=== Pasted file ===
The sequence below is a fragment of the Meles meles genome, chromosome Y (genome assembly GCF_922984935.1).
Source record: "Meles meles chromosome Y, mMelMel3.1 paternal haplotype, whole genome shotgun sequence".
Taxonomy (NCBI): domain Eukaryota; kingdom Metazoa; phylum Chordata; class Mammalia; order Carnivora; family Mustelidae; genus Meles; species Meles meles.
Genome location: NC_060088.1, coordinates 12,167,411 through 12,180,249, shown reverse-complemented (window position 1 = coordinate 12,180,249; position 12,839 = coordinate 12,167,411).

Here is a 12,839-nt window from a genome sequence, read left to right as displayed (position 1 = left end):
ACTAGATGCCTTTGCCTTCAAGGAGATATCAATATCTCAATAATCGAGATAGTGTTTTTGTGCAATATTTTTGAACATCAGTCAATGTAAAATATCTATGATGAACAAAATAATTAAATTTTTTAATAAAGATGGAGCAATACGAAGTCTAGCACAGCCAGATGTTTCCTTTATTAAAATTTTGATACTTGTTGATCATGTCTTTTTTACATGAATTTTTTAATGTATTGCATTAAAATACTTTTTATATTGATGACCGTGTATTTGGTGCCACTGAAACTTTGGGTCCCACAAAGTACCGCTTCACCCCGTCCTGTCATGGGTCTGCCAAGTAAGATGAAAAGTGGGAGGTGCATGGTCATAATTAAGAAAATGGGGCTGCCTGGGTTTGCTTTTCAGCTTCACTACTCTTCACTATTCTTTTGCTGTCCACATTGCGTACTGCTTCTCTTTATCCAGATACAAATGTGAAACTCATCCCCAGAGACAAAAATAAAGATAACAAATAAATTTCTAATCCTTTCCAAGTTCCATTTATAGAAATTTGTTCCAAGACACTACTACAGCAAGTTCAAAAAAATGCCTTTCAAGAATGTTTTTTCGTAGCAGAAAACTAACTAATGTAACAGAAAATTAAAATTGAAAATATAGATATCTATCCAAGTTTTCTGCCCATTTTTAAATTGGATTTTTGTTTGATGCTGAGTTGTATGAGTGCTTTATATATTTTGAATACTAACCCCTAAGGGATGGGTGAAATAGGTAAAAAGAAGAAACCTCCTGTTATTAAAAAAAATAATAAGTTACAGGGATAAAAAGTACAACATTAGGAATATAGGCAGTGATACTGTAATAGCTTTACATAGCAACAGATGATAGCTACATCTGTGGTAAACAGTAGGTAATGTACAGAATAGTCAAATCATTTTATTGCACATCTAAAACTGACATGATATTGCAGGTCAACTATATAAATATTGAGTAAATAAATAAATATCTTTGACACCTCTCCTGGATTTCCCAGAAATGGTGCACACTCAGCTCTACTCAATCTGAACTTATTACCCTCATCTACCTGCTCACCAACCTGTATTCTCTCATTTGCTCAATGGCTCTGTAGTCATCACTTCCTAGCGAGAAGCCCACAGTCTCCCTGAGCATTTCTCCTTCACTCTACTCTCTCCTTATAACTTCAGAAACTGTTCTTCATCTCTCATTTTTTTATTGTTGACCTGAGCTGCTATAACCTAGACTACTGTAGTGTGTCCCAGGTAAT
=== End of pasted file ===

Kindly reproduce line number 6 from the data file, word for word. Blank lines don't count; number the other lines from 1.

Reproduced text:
ACTAGATGCCTTTGCCTTCAAGGAGATATCAATATCTCAATAATCGAGATAGTGTTTTTGTGCAATATTTTTGAACATCAGTCAATGTAAAATATCTATGATGAACAAAATAATTAAATTTTTTAATAAAGATGGAGCAATACGAAGTCTAGCACAGCCAGATGTTTCCTTTATTAAAATTTTGATACTTGTTGATCATGTCTTTTTTACATGAATTTTTTAATGTATTGCATTAAAATACTTTTTATATTGATGACCGTGTATTTGGTGCCACTGAAACTTTGGGTCCCACAAAGTACCGCTTCACCCCGTCCTGTCATGGGTCTGCCAAGTAAGATGAAAAGTGGGAGGTGCATGGTCATAATTAAGAAAATGGGGCTGCCTGGGTTTGCTTTTCAGCTTCACTACTCTTCACTATTCTTTTGCTGTCCACATTGCGTACTGCTTCTCTTTATCCAGATACAAATGTGAAACTCATCCCCAGAGACAAAAATAAAGATAACAAATAAATTTCTAATCCTTTCCAAGTTCCATTTATAGAAATTTGTTCCAAGACACTACTACAGCAAGTTCAAAAAAATGCCTTTCAAGAATGTTTTTTCGTAGCAGAAAACTAACTAATGTAACAGAAAATTAAAATTGAAAATATAGATATCTATCCAAGTTTTCTGCCCATTTTTAAATTGGATTTTTGTTTGATGCTGAGTTGTATGAGTGCTTTATATATTTTGAATACTAACCCCTAAGGGATGGGTGAAATAGGTAAAAAGAAGAAACCTCCTGTTATTAAAAAAAATAATAAGTTACAGGGATAAAAAGTACAACATTAGGAATATAGGCAGTGATACTGTAATAGCTTTACATAGCAACAGATGATAGCTACATCTGTGGTAAACAGTAGGTAATGTACAGAATAGTCAAATCATTTTATTGCACATCTAAAACTGACATGATATTGCAGGTCAACTATATAAATATTGAGTAAATAAATAAATATCTTTGACACCTCTCCTGGATTTCCCAGAAATGGTGCACACTCAGCTCTACTCAATCTGAACTTATTACCCTCATCTACCTGCTCACCAACCTGTATTCTCTCATTTGCTCAATGGCTCTGTAGTCATCACTTCCTAGCGAGAAGCCCACAGTCTCCCTGAGCATTTCTCCTTCACTCTACTCTCTCCTTATAACTTCAGAAACTGTTCTTCATCTCTCATTTTTTTATTGTTGACCTGAGCTGCTATAACCTAGACTACTGTAGTGTGTCCCAGGTAAT